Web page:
Kitten found on roadside stole heart of Cats Protection fosterer

Vicky is a fosterer for Wear Valley and Darlington Cats Protection. She writes the following on her website:

I would not change it for the world, but what I would love to see change is people’s attitudes… towards cruelty, towards neglect, towards abandonment and towards NEUTERING.

Rescued cat fostered by Cats Protection
Saeko. Photo by Vicky
Two useful tags. Click either to see the articles: Toxic to cats | Dangers to cats

Neglect, neutering and abandonment are big issues in the cat world. I have just written about the laws bringing about change to cat ownership in Tasmania (the country where Maggie lives, a former PoCer).

Those laws are about attempts to reduce abandonment and increase neutering and responsible cat ownership.

Vicky’s experiences highlight the problem areas of cat management across the globe. They are the same problems wherever you are.

Vicky has been busy these past two years fostering cats for Cats Protection. She has cared for a good number of cats, indicating the scale of the problem. She has quite a fancy facility at home (I presume she fosters from her home). She has two enclosures, I think you might call them that. Vicky calls them “pens”.

Always of interest to me is how hard it might be to rehome a cat that you have fostered and so it happened to Vicky when she cared for a starving, dehydrated, tabby kitten who was found by the roadside – a bypass. It is probably a busy road.

Marion cared for her the first night….You’ll hear the soothing, friendly, cat-loving voice of Marion in the video…

Then Vicky took over. At first, there was a chance this kitten would not survive. Vicky writes:

She had to be given fluids and nutri cal every few hours and was very scared and tired…

Well, she survived and thrived thanks to Marion and Vicky. When adoption time came around as it inevitably does, Vicky discovered she could not do it. She had lost her heart to this kitten while saving her life and nurturing her to full-health. Vicky named her Saeko.

Associated page: Chester! He’s famous. The link goes to a search results page on the topic of “Chester” who was abuse by kids and saved by Marion at Cats Protection.

Useful tag. Click to see the articles: Cat behavior

33 thoughts on “Kitten found on roadside stole heart of Cats Protection fosterer”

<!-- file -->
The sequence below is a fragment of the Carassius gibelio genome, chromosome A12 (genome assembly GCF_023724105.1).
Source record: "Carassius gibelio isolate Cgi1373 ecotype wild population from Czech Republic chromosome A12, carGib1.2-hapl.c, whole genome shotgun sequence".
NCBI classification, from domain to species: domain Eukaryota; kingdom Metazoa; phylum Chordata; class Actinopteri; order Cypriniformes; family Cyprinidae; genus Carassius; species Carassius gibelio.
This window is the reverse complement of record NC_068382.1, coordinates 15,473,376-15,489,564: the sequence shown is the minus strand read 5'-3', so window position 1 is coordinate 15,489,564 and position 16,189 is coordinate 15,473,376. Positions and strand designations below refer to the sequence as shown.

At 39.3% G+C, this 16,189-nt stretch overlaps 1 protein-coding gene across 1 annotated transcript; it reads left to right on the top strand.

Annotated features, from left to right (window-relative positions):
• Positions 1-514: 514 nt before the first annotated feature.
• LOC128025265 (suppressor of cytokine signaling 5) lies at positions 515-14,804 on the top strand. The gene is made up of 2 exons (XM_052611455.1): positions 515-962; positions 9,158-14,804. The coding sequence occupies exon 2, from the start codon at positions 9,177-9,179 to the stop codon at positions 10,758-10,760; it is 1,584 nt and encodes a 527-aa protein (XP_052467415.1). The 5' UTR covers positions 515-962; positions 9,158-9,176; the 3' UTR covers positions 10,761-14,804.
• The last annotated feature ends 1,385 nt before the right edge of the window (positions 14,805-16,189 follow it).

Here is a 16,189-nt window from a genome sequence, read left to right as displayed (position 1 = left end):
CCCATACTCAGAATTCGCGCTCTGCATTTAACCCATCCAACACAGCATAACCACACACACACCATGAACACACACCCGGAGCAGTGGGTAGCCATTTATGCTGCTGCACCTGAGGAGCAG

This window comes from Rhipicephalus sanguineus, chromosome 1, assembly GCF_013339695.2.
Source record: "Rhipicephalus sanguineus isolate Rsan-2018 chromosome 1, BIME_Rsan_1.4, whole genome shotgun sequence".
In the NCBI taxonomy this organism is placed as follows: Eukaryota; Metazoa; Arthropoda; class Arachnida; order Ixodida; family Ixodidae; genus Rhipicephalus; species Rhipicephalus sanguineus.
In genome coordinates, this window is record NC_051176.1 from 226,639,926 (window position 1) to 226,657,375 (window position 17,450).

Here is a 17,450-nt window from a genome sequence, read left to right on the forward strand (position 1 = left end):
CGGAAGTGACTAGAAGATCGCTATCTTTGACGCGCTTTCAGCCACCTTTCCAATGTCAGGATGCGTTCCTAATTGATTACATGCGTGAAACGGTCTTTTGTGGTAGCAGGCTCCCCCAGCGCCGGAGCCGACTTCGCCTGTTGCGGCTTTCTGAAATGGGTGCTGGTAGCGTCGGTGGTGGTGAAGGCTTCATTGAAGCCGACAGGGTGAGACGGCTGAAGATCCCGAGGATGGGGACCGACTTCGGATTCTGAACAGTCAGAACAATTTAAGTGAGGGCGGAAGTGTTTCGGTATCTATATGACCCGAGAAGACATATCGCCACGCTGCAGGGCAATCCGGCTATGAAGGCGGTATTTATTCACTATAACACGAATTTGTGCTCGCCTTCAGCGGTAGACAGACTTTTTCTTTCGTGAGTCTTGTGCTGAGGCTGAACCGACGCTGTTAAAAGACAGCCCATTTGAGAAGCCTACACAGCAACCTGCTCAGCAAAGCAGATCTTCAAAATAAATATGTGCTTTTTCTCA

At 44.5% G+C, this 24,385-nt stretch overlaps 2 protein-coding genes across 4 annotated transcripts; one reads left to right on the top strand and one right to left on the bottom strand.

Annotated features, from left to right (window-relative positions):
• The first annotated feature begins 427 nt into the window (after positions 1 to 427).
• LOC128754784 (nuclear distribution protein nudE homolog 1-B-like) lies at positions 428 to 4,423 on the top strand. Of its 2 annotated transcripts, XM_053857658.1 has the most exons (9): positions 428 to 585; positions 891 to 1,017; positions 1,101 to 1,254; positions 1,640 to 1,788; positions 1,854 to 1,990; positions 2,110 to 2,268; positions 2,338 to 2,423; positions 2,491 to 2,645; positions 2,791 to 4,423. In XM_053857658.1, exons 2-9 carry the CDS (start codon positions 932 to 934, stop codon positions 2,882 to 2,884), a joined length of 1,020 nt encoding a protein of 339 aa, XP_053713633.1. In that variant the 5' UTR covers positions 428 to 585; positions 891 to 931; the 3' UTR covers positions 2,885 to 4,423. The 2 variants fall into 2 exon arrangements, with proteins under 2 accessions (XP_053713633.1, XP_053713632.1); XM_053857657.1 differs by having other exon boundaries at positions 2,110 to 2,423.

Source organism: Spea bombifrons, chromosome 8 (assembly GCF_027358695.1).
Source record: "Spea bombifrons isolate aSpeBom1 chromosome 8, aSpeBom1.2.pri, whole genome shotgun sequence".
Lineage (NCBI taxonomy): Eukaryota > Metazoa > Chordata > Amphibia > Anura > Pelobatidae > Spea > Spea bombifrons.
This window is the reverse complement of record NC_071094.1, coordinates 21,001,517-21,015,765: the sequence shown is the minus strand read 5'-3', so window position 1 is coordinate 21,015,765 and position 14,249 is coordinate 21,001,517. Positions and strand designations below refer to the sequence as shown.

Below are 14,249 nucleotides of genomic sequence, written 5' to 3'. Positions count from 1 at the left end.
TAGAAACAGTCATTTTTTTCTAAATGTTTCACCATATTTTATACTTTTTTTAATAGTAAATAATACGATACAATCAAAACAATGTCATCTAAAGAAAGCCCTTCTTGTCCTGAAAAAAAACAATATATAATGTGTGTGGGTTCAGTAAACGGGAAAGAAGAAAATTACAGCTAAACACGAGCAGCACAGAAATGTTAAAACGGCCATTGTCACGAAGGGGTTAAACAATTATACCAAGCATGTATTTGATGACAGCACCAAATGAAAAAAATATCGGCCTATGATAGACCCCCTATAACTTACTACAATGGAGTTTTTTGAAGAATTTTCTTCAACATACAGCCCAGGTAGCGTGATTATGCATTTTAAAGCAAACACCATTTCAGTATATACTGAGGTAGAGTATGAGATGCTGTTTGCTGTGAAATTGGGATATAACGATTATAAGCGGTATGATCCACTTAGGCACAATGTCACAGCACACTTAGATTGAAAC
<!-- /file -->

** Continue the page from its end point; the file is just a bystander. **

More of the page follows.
1. oh Saeko is gorgeous, I love the close up one of her little face and little brown nose I’m so glad she found a loving home with you Vicky, I love Cats Protection, I love the way every cat is equal no matter where they come from or what problems they have to face.

    1. I love being a part of this branch, Marion is a fantastic co-ordinator and has taught me a lot. I will get some pics of my newest foster for you all. Mum and four kittens, irresponsible owners again who had help from us on more than one occasion yet this poor girl still ended up pregnant again 🙁

  2. This is her the day Marion brought her here wrapped in a towel getting warmth from me, this is my favourite pic of her and the instant I fell in love with her.

    1. Sweet, charming and pretty female cat. Large eyes. Beautiful tabby coat. I can see how you lost your heart. That said you are susceptible to losing your heart to a cat 😉 Because you care.

        1. Cats are cats and she’ll probably never lose that – perhaps when she is old and tired she will. There always a “degree of separation” between the domestic cat and the human (who is also domestic ;))

          Degree of separation = different species. We can never escape that and we should love it actually. It is what makes the relationship interesting and what it is.

          1. Marion thinks that because of where she was found she likely comes from a long generation of ferals, I love that side of her to be honest. I do have a feral that lives in my garden shed, Will Feral, he was relocated her from a feral colony, but after a year of me feeding him and being patient he is now Will not so Feral with me, comes to me for affection now.

            1. Nice thought. You like the feral side because it is raw cat, the true cat. I understand that. I am the same.

              It is very pleasurable too, to make friends with a feral cat. To gain trust. It is like connecting with the wild.

  3. Ruth aka Kattaddorra

    Saeko is gorgeous! I do admire Marion and Vicky and the other CP fosterers, it’s something Babz and I would have loved to do but haven’t been able to with living in rented property and only on 6 month leases at a time, so we have to content ourselves helping in other ways.
    I think I’d find it very hard to part with any cat or kitten though so maybe it’s just as well lol